Saturday, June 16, 2012

Better Than The Illusionist, The Prestige Does Not Hinge On The Reveal

The Good: Good acting, interesting plot, themes, Some elements of character
The Bad: Character sleight of hand falls through
The Basics: While sometimes long and ponderous, the tale of obsession in The Prestige makes the film more than a simple magic show.

When I was in college, one of my favorite professors, who was himself a student of Melville’s works, shared with me that the most true adaptation his mentor had found of Moby Dick in the cinema was Star Trek II: The Wrath of Khan (reviewed here!). It makes sense, I suppose if one views Khan as Ahab and Captain Kirk as the white whale. I suppose next time I run into William Shatner at a convention I ought to ask him how he feels about being the white whale. I have the urge, after seeing The Prestige to contact my former professor and ask him if that – the Trek movie as superior Moby Dick transposition – is still true.

Robert Angier and Alfred Borden are magicians who start out as assistants to another magician and his technical wizard, Cutter. When Alfred’s pursuit of a magic trick accidentally kills Angier’s wife, Robert and Alfred have a falling out. Through a series of events, Angier shoots Alfred, Alfred sabotages Angier’s new routine. Cutter eventually offers Angier a chance to perform again, while Alfred pursues a family. Angier’s career is sabotaged again by Alfred, who develops a trick called the transported man, which Angier cannot figure out and he becomes obsessed with possessing. His obsession causes him to journey to America, forsake his relationships, and puts him on a collision course with Alfred that will change both their lives.

The thing about The Prestige is that, as educated movie viewers and people who are watching a movie on magic, we are waiting for the reversals, the tricks. This anticipation makes us ready for almost everything that comes our way. And The Prestige does not disappoint . . . for the most part.

Robert Angier begins the story as the less interesting of the two protagonists. Angier seems less clever and less intriguing than the moody, adept Alfred. His obsession with besting Alfred makes him into the more interesting character as the movie progresses and his character’s resolution makes the movie worth watching. His journey to see Tesla is compelling and the results of that trip are clever and reveal the true depth of his devotion to his art.

Amidst that, there is still Alfred. Alfred’s trick, the transported man, is supposed to intrigue the viewer. Angier becomes obsessed with how Alfred is doing the trick, which even Cutter cannot figure out. The thing is, The Prestige gives the viewers the answer, but far too late. By the time Alfred’s secrets are revealed, the viewer does not care, we’re far more invested in Angier’s story. Indeed, when the revelation came, my reaction honestly was, “I had forgotten to care about how he was doing his trick.” Angier’s story is so much more captivating than Alfred’s, especially by that point.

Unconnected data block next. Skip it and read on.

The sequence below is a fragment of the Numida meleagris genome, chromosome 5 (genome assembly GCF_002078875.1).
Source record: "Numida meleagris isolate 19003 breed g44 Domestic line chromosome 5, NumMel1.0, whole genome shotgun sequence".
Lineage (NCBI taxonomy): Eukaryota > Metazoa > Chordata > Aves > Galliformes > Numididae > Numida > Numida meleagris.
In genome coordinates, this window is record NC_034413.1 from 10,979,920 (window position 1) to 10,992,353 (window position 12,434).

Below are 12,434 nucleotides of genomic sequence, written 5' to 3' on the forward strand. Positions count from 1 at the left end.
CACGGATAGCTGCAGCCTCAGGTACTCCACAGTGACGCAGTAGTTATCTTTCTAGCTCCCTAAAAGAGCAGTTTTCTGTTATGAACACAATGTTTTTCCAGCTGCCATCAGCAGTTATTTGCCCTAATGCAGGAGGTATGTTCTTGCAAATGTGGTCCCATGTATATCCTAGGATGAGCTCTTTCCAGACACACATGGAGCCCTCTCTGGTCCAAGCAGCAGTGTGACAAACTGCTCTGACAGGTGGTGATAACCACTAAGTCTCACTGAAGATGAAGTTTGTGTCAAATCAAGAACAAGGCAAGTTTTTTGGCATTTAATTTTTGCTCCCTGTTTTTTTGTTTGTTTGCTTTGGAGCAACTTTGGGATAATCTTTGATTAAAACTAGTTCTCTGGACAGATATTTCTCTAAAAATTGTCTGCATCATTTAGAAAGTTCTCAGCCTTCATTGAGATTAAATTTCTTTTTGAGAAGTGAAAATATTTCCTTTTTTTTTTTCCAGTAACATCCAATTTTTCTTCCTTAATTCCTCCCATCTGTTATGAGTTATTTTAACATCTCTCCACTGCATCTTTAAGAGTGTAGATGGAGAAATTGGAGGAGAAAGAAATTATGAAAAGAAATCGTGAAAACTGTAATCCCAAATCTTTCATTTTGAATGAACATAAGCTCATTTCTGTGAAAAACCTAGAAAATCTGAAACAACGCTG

The net result is a film out of balance. No doubt director Christopher Nolan and his co-writers Jonathan Nolan and novelist Christopher Priest wanted to keep the viewer engaged and guessing up until the end. When the viewers fail to care about guessing about how Alfred does his masterpiece trick, the writers and director fall short of their goal.

Where they cannot be faulted is in the acting. Nolan once again utilizes Christian Bale and Michael Caine, with Hugh Jackman taking the lead. Scarlett Johansson is also highly billed in The Prestige, though her role is far less integral. Indeed, the role of Johansson as Olivia appears more as a plot support than anything organic on the character front. It is hard to see her purpose other than to help reveal . . . well, the prestige (the magical term whose jargon is explained at the beginning of the movie). The shining cameos come from Andy Serkis and David Bowie as Nikola Tesla.

Michael Caine does a decent job as Cutter, though the role does not challenge him significantly. Caine is essentially playing the same role he played in Batman Begins (reviewed here!), the supporting guide. Caine does the role well, but those looking for a star performance by Caine that expands his repertoire will be disappointed.

Christian Bale does a decent job as Alfred, though there are some limitations to the character that make it difficult to judge Bale’s acting. Bale is playing a quiet, moody magician whose big failure is one of showmanship. In that way, Bale excels, creating the character with a credibility that is undeniable; Alfred is at once dull to watch and almost unforgettable.

It is Hugh Jackman as Angier who rules the day. Angier’s story of obsession is masterfully played by Jackman. Jackman plays Angier unlike anyone else we have seen him portray and that is refreshing. It is the definintion of a fine actor and here Jackman makes the performance distinct and his own.

Recently I panned The Illusionist (reviewed here!) and I’m pleased to say The Prestige is a much better, much more original, choice for those looking to be entertained.

For other works with Scarlett Johansson, be sure to check out my reviews of:
The Avengers
Iron Man 2
He’s Just Not That Into You
The Perfect Score
The Girl With A Pearl Earring
Lost In Translation


For other movie reviews, please be sure to visit my Movie Review Index Page for an organized listing!

© 2012, 2007 W.L. Swarts. May not be reprinted without permission.
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